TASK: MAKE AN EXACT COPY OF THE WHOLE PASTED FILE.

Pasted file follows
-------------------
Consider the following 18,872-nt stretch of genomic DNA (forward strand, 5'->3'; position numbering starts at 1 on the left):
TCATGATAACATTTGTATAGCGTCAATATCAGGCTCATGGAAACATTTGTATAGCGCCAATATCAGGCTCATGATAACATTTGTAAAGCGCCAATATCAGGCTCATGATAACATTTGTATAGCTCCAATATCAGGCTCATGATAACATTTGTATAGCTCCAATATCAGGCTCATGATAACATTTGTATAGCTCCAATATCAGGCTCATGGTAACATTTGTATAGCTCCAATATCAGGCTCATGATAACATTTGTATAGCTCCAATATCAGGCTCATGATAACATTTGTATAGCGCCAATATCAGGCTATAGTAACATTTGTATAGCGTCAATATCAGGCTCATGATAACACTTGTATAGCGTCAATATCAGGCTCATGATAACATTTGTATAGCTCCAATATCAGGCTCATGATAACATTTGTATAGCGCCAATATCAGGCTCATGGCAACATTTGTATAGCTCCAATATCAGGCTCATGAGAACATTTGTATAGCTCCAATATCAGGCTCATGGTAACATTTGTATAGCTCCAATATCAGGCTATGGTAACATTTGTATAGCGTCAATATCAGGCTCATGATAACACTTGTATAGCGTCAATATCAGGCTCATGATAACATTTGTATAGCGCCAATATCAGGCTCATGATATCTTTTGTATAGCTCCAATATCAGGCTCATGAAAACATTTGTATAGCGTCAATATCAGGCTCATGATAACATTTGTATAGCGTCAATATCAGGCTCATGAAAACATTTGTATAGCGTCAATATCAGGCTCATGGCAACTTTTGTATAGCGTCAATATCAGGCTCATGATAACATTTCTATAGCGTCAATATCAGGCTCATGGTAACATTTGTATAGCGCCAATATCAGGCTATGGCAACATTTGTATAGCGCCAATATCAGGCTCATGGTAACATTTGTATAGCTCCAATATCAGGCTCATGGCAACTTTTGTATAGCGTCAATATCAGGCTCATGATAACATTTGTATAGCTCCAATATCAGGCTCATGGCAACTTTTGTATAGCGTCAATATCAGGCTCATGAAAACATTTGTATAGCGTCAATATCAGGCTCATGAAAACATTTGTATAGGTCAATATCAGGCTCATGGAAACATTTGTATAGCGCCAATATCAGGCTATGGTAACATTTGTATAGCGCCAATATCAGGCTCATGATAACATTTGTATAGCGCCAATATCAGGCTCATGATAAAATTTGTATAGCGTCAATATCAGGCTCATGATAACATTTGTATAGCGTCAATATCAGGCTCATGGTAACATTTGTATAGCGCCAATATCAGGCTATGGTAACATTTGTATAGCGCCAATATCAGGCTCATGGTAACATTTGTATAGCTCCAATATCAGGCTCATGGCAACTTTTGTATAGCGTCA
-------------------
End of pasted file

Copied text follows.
Consider the following 18,872-nt stretch of genomic DNA (forward strand, 5'->3'; position numbering starts at 1 on the left):
TCATGATAACATTTGTATAGCGTCAATATCAGGCTCATGGAAACATTTGTATAGCGCCAATATCAGGCTCATGATAACATTTGTAAAGCGCCAATATCAGGCTCATGATAACATTTGTATAGCTCCAATATCAGGCTCATGATAACATTTGTATAGCTCCAATATCAGGCTCATGATAACATTTGTATAGCTCCAATATCAGGCTCATGGTAACATTTGTATAGCTCCAATATCAGGCTCATGATAACATTTGTATAGCTCCAATATCAGGCTCATGATAACATTTGTATAGCGCCAATATCAGGCTATAGTAACATTTGTATAGCGTCAATATCAGGCTCATGATAACACTTGTATAGCGTCAATATCAGGCTCATGATAACATTTGTATAGCTCCAATATCAGGCTCATGATAACATTTGTATAGCGCCAATATCAGGCTCATGGCAACATTTGTATAGCTCCAATATCAGGCTCATGAGAACATTTGTATAGCTCCAATATCAGGCTCATGGTAACATTTGTATAGCTCCAATATCAGGCTATGGTAACATTTGTATAGCGTCAATATCAGGCTCATGATAACACTTGTATAGCGTCAATATCAGGCTCATGATAACATTTGTATAGCGCCAATATCAGGCTCATGATATCTTTTGTATAGCTCCAATATCAGGCTCATGAAAACATTTGTATAGCGTCAATATCAGGCTCATGATAACATTTGTATAGCGTCAATATCAGGCTCATGAAAACATTTGTATAGCGTCAATATCAGGCTCATGGCAACTTTTGTATAGCGTCAATATCAGGCTCATGATAACATTTCTATAGCGTCAATATCAGGCTCATGGTAACATTTGTATAGCGCCAATATCAGGCTATGGCAACATTTGTATAGCGCCAATATCAGGCTCATGGTAACATTTGTATAGCTCCAATATCAGGCTCATGGCAACTTTTGTATAGCGTCAATATCAGGCTCATGATAACATTTGTATAGCTCCAATATCAGGCTCATGGCAACTTTTGTATAGCGTCAATATCAGGCTCATGAAAACATTTGTATAGCGTCAATATCAGGCTCATGAAAACATTTGTATAGGTCAATATCAGGCTCATGGAAACATTTGTATAGCGCCAATATCAGGCTATGGTAACATTTGTATAGCGCCAATATCAGGCTCATGATAACATTTGTATAGCGCCAATATCAGGCTCATGATAAAATTTGTATAGCGTCAATATCAGGCTCATGATAACATTTGTATAGCGTCAATATCAGGCTCATGGTAACATTTGTATAGCGCCAATATCAGGCTATGGTAACATTTGTATAGCGCCAATATCAGGCTCATGGTAACATTTGTATAGCTCCAATATCAGGCTCATGGCAACTTTTGTATAGCGTCA